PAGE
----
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DOJ's Rebecca Pyne on fighting fraud by organized crime


Health insurance programs have lost hundreds of millions of dollars due to fraud by organized crime rings. To learn how payers can recognize and respond effectively to this threat, FierceHealthPayer: Anti-Fraud spoke to Rebecca Kettelle Pyne, a trial attorney in the organized crime and gang section of the criminal division of the U.S. Department of Justice.

FierceHealthPayer: Anti-Fraud: Why are organized crime syndicates and gangs turning to health insurance fraud, and is this type of criminal behavior the work of American syndicates, international ones or both?

Rebecca Pyne: "Organized crime" is a phrase that can be interpreted in many ways. Our office is interested in international organized crime and traditional mafia/La Cosa Nostra (LCN) organized crime activity. So our office has a more limited focus in the world of healthcare rather than broadly [examining] any organized activity.

There are a number of reasons why organized crime groups would find it attractive to be involved in healthcare fraud. They're simply following the money, since successful fraudulent billing schemes can generate millions of dollars in a relatively short period. Healthcare fraud is also attractive because once a fraud scheme is perfected, it can be duplicated locally, regionally and even nationwide. This multiplies the profits from a particular scheme.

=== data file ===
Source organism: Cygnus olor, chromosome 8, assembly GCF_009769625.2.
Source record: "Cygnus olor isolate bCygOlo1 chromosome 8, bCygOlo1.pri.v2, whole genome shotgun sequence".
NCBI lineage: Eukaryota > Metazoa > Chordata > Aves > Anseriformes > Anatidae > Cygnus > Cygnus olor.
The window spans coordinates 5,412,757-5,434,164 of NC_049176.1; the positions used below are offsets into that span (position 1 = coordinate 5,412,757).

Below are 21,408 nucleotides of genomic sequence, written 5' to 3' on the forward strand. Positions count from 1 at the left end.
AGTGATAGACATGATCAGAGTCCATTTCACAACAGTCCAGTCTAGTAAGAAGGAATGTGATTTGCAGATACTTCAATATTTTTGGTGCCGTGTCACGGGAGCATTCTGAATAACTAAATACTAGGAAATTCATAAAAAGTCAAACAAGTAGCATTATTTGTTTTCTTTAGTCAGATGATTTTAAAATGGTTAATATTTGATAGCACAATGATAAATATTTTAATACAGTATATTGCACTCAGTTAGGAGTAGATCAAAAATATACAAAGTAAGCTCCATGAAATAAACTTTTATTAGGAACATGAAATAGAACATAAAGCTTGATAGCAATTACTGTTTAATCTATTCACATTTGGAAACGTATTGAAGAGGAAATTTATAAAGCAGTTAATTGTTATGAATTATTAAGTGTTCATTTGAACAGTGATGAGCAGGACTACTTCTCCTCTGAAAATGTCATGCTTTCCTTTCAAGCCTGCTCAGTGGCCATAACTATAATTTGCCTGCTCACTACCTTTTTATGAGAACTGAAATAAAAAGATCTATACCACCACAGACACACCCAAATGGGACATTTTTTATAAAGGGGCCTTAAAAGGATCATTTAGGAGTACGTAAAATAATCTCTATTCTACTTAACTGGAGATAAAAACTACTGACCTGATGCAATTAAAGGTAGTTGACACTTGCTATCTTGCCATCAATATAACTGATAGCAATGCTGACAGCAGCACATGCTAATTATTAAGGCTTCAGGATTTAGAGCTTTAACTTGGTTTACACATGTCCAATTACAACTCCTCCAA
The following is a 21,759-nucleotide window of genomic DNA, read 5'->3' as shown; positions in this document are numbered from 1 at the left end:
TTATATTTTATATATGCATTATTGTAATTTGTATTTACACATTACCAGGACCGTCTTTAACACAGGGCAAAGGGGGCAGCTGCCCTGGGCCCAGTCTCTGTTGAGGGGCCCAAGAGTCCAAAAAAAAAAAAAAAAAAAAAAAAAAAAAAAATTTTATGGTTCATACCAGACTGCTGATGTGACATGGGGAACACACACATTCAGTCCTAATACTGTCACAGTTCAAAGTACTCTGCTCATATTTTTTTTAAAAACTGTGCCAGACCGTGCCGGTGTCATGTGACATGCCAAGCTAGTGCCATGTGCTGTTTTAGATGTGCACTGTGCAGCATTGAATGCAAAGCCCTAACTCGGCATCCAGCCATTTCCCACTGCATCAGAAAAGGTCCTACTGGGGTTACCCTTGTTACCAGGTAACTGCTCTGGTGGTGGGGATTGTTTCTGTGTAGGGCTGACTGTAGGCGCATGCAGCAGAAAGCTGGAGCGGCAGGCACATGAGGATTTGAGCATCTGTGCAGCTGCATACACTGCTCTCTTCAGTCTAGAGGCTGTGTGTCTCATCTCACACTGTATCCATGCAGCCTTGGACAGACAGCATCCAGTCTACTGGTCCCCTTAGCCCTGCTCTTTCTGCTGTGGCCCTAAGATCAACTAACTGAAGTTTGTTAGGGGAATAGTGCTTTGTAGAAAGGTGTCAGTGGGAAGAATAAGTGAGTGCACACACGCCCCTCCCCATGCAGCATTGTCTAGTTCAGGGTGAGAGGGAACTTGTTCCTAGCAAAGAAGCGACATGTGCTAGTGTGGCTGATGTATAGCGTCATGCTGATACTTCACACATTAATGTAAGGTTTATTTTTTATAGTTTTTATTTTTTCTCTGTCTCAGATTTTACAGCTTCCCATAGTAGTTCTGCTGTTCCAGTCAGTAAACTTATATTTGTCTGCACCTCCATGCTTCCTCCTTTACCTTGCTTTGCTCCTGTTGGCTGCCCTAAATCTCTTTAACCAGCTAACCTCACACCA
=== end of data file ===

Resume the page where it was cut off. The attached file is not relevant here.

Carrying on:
Also, there may be a belief that there's a low risk of detection in healthcare fraud. At least when the analysis is done between risk and reward, the analysis may weigh in terms of the reward side. Sophisticated schemes can be layered so that those who mastermind them are removed from actual criminal conduct. They can direct the scheme and profit from it but insulate themselves from directly engaging in the front-line criminal act.

In the past, there was also a perception that punishments for healthcare fraud may be less severe than other crimes, but I think that's no longer true. Federal statutes and the sentencing guidelines have enhanced enforcement and also increased sentences for healthcare fraud.